him and on him and around him and through him. One day he awakened and told himself he couldn’t take it anymore.  Now his life can be our light and his family can be a symbol against bullying.

What is it about us human beings that allows us to batter each other? Does it make us feel better? Do we grow when others shrink? Do we flourish because they shrivel? While we pay lots of attention to young people and their bullying, shouldn’t we also pay attention to the adults among us, those who think that we gain because others lose, we rise because others fall, we use our tongues in a way to diminish, not flatter? As I watched the pain of the Walker family on “Extreme Home Makeover,” I realized that perhaps few meant harm, but many contributed to the utter tragedy that family had to manage.

We are all indebted to ABC and the “Extreme Makeover” team for deciding to help this family. They remind us that pain and passion reverberate. I saw lots of ads following the special, and into the next few days, of young people talking about the effects of bullying. Carl Walker-Hoover’s suicide puts a face on bullying and reminds us that there is a possibility of an anti-bullying movement. The ads tell the story, but can the people tell more?

Here’s the bottom line. We have all been bullied, one way or another, with a friend or colleague with a vicious, ugly mouth. And because we have all been bullied, we have all been bullies in our space. Humanity requires us to understand that the behavior we model is behavior that young people replicate. It requires us to understand that everyone can’t meet a bully, face to face, eye to eye, and resist the nonsense that can be called hazing.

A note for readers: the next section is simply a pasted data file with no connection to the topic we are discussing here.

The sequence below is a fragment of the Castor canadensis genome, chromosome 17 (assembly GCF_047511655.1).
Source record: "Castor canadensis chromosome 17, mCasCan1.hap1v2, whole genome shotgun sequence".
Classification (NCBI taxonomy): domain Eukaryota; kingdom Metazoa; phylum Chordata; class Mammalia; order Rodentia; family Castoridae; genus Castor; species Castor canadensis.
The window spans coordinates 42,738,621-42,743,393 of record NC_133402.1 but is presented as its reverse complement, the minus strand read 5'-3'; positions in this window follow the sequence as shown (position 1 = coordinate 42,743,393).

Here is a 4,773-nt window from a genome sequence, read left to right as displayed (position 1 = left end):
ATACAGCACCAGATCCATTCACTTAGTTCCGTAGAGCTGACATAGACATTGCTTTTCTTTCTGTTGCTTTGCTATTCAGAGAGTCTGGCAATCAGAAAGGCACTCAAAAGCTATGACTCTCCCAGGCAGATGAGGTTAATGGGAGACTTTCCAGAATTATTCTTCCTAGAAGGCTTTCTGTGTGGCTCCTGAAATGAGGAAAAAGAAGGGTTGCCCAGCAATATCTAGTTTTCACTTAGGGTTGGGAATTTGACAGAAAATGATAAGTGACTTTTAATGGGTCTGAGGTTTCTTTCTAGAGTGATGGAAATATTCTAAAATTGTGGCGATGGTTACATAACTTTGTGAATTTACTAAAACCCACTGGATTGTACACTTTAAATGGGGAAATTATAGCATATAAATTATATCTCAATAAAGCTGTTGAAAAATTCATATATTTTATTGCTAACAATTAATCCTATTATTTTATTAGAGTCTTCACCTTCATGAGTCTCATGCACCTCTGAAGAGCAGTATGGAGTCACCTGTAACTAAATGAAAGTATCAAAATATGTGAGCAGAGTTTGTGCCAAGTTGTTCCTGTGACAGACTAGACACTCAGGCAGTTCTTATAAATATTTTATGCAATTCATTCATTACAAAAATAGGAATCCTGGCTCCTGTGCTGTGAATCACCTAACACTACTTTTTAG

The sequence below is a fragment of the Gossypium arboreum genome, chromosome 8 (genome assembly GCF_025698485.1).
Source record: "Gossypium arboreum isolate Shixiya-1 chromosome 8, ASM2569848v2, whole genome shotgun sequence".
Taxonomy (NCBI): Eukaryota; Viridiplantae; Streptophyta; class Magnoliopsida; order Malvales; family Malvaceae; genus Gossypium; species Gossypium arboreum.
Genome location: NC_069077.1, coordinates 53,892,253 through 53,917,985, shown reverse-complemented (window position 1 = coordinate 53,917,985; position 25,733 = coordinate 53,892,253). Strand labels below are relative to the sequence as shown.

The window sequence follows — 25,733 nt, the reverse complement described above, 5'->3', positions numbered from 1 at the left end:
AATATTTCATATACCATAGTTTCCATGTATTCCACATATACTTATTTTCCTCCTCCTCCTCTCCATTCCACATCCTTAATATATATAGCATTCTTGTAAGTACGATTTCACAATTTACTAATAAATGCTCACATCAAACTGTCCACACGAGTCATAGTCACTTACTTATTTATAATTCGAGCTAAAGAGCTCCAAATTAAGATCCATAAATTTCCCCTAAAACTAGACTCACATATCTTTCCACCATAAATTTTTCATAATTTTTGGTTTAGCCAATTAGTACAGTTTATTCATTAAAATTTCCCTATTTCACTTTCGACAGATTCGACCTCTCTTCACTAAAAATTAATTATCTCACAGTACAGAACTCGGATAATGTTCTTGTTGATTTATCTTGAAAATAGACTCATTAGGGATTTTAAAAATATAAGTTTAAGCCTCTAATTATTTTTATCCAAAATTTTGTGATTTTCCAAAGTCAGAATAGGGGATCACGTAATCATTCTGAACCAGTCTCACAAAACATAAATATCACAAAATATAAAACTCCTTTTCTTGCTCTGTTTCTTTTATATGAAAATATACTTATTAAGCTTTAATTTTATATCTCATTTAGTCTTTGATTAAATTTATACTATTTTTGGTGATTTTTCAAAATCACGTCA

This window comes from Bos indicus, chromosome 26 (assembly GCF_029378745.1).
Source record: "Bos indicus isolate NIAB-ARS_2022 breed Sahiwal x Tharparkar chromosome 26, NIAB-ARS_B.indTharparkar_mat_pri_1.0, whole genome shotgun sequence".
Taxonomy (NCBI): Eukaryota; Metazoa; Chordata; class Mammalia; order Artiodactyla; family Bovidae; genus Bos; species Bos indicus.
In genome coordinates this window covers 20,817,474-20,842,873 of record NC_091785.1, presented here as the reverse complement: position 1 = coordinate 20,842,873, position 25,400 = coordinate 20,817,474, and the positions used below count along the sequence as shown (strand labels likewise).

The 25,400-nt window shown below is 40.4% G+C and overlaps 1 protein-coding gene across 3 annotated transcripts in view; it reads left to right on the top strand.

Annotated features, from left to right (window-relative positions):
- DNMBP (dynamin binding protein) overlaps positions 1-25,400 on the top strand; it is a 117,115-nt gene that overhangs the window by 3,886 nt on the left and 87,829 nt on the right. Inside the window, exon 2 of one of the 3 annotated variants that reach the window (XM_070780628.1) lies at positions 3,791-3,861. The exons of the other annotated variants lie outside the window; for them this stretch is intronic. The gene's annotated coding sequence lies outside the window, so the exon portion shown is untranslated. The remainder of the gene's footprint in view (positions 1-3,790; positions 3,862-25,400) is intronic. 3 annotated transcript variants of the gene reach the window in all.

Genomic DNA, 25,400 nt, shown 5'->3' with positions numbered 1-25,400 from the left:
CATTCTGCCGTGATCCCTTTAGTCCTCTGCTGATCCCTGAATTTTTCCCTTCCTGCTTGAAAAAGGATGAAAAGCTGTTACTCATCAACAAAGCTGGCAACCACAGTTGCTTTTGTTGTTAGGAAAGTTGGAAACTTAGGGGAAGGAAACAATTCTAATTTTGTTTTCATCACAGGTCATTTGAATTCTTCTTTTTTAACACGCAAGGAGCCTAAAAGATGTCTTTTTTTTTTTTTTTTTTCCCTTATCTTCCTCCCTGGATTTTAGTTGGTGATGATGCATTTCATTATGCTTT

For whatever reason, Carl Walker-Hoover could not stand up to his bullies. He had enough. He shared how much of enough he had with his suicide.  Who knows what he might have been – an author, a scientist, a leader. When he died he was a young Black man whose life spread out before him, a life he chose to end because he could not endure bullying. How many more lives will we lose? How can we learn to value every life, and to kick bullying to the curb?

I am so proud that Carl’s sister, Dominique, is a Bennett student. We hope to use her knowledge to help us grapple with the many ways we choose to hurt ourselves. She is a survivor of this bullying nonsense, as so many are. She is one of the leaders we have been waiting for!

Julianne Malveaux is president of Bennett College for Women in Greensboro, N.C.

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